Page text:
A Healthcare Conundrum? Hip Replacements for the Terminally Ill

What do you do? You are a healthcare administrator and you have to make a decision. You have a patient with terminal cancer who needs a hip replacement. While the hip replacement would increase mobility, the operation would cost untold thousands of dollars. There is also the fear of complications that can result for patients with terminal illnesses. Here’s what one study said about a few of the challenges,

Advanced cancer, severe cardiac and pulmonary disease, and other disorders that threaten overall survival have long been regarded as contraindications to total joint replacement… The reluctance to operate in these settings may stem from concern about a higher risk of perioperative complications in patients with terminal disease or from discomfort with using an expensive procedure for patients with limited life expectancy.

Do you decide to authorize the operation or determine to give the patient enough medication to endure the pain until death? What do you make of the patient’s desire to experience as high a quality of life as possible in the time of life remaining? Would your decision vary based on whether or not you sensed the patient would live only six months, a year, or up to two years? Would you also account for the possibility that if money goes to a hip replacement for this terminally sick patient there may not be enough money to attend to patients with other pressing needs? Most people would imagine that health insurance would cover the hip replacement, so who cares? But the patient in question doesn’t have insurance or the insurance the patient has would cover the hip replacement.

For the Christian, other consideraions will likely come into play. Someone might say that Jesus would leave the ninety-nine patients to go after the one who was in desperate need. Someone else might respond: Jesus would also make sure the ninety-nine were attended to until he returned; and what if it were not one who is in crisis, but ten or twenty in desperate need? Another person might counter: who said anything about desperate-hip replacement does not rise to the level of a lost sheep’s soul needing to be saved! Prepare yourself for still another line of thought: the Bible doesn’t belong in the discussion since it is an ancient book and we are dealing with modern realities. If that is true, perhaps some hospitals will need to consider more than replacing hips to changing names, abandoning “Good Shepherd” and “Providence” for something more contemporary.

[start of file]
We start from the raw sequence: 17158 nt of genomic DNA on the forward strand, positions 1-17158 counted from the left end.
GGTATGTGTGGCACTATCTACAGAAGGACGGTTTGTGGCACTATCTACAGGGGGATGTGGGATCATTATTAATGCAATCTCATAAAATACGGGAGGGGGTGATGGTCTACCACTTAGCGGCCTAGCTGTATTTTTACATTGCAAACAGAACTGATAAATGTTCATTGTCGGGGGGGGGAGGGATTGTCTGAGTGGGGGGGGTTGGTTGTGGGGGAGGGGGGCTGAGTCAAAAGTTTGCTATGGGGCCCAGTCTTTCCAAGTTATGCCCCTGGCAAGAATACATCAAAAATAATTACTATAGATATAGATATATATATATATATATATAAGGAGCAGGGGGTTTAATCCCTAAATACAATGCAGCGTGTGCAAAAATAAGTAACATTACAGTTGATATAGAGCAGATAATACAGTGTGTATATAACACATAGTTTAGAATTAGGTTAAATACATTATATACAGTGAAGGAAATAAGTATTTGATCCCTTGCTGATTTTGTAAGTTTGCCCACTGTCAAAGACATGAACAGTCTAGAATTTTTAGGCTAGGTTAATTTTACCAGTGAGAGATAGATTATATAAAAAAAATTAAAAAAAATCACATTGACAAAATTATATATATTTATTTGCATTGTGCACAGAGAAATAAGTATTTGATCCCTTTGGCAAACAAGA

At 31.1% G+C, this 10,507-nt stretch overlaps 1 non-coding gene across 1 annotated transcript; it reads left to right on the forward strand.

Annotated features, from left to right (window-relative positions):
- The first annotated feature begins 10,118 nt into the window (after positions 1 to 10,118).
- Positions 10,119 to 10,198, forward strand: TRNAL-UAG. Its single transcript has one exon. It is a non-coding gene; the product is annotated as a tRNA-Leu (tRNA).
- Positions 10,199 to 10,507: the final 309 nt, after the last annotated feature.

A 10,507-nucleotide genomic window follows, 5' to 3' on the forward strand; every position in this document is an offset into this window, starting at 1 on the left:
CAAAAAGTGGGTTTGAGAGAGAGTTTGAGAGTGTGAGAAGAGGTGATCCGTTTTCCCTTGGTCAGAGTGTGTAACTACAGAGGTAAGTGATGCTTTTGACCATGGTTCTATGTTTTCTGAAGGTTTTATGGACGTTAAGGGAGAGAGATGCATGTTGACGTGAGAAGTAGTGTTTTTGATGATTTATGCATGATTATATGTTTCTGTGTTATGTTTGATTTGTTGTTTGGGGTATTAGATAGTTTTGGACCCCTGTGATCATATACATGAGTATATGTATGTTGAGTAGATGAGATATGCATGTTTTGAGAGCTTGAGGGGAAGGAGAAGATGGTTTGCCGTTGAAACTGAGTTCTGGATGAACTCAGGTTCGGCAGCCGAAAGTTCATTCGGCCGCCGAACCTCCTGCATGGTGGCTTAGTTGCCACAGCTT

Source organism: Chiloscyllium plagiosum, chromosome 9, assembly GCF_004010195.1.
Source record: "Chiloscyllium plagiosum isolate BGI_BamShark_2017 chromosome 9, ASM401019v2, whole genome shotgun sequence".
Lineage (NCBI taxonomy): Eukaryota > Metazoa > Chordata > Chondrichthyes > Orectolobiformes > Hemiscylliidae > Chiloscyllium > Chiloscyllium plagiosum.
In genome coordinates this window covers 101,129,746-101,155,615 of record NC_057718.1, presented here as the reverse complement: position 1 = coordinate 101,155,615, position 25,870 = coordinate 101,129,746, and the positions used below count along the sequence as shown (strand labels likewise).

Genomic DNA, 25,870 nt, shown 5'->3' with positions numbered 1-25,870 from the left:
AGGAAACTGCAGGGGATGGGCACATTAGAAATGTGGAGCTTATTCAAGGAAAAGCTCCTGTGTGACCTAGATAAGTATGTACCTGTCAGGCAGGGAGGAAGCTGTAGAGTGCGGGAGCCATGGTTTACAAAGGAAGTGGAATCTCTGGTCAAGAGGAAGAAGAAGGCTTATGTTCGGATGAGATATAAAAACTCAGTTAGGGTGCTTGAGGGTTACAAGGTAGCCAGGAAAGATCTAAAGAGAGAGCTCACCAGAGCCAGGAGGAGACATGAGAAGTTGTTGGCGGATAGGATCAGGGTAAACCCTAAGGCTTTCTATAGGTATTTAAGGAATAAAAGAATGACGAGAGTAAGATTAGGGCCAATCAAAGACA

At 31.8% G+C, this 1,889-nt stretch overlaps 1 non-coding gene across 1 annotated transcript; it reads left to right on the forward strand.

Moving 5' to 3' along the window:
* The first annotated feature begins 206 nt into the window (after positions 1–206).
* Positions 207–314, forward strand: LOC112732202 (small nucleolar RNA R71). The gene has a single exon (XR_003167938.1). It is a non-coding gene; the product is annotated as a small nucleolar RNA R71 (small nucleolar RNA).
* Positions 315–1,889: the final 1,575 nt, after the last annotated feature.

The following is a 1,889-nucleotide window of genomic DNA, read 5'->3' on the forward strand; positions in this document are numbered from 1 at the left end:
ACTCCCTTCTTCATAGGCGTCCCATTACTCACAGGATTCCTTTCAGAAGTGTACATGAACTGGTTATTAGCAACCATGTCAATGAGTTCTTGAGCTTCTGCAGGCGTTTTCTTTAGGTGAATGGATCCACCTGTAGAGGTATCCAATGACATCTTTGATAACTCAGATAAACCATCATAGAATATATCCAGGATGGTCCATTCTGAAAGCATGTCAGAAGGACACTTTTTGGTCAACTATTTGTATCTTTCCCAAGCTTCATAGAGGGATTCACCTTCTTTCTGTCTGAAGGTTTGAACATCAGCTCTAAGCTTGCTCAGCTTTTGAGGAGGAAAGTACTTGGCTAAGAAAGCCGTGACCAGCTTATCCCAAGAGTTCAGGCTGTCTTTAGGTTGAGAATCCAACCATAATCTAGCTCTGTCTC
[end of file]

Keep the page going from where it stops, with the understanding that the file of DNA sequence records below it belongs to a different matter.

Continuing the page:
For all the differences in the debate over healthcare reform in our country, people on various sides would agree that we are facing huge challenges; there is a need for reform, whatever it may be. Rigid ideology of one sort or another straightjackets complexity and brings about short-sighted and ill-fated solutions. Complexity for complexity sake can lead to an affirmation of the status quo and paralysis. We have to engage in healthy conversations for the sake of advancing public health.

Easy answers are hard to find. Tough questions and nice names come more readily. We will be addressing such issues as these at The Institute for the Theology of Culture’s: New Wine, New Wineskins’ conference on healthcare Saturday, October 19th. We hope you will join us.

This piece is cross-posted at The Institute for the Theology of Culture: New Wine, New Wineskins and at The Christian Post.

About Paul Louis Metzger

Dr. Paul Louis Metzger is the Founder and Director of The Institute for the Theology of Culture: New Wine, New Wineskins and Professor at Multnomah Biblical Seminary/Multnomah University. He is the author of numerous works, including "Connecting Christ: How to Discuss Jesus in a World of Diverse Paths" and "Consuming Jesus: Beyond Race and Class Divisions in a Consumer Church." These volumes and his others can be found wherever fine books are sold.

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  • Allison Wood Hinz

    I think the decision whether to provide surgery for a hip fracture to a patient with a terminal illness needs to be made on a case by case basis. A key question that must first be asked is what their functional capacity was prior to obtaining the fracture. If they were up walking, able to participate in activities and enjoy life in a way that would be unthinkable now without repair of the fracture it seems cruel to deny them these things if a surgery had a good chance to return them to these previous activities for the remaining months to sometimes years of their life. (As Drs we are invariably bad at making estimates as to life expectancy). On the other hand, if the individual is already essentially bed bound at the time the fracture occurs, and their quality of life is already very poor, the hip fracture could be treated with pain medications and their quality of life would remain unchanged. It would not be worth the risk of surgery nor the expense to repair the fracture in such cases because there is little to be gained.


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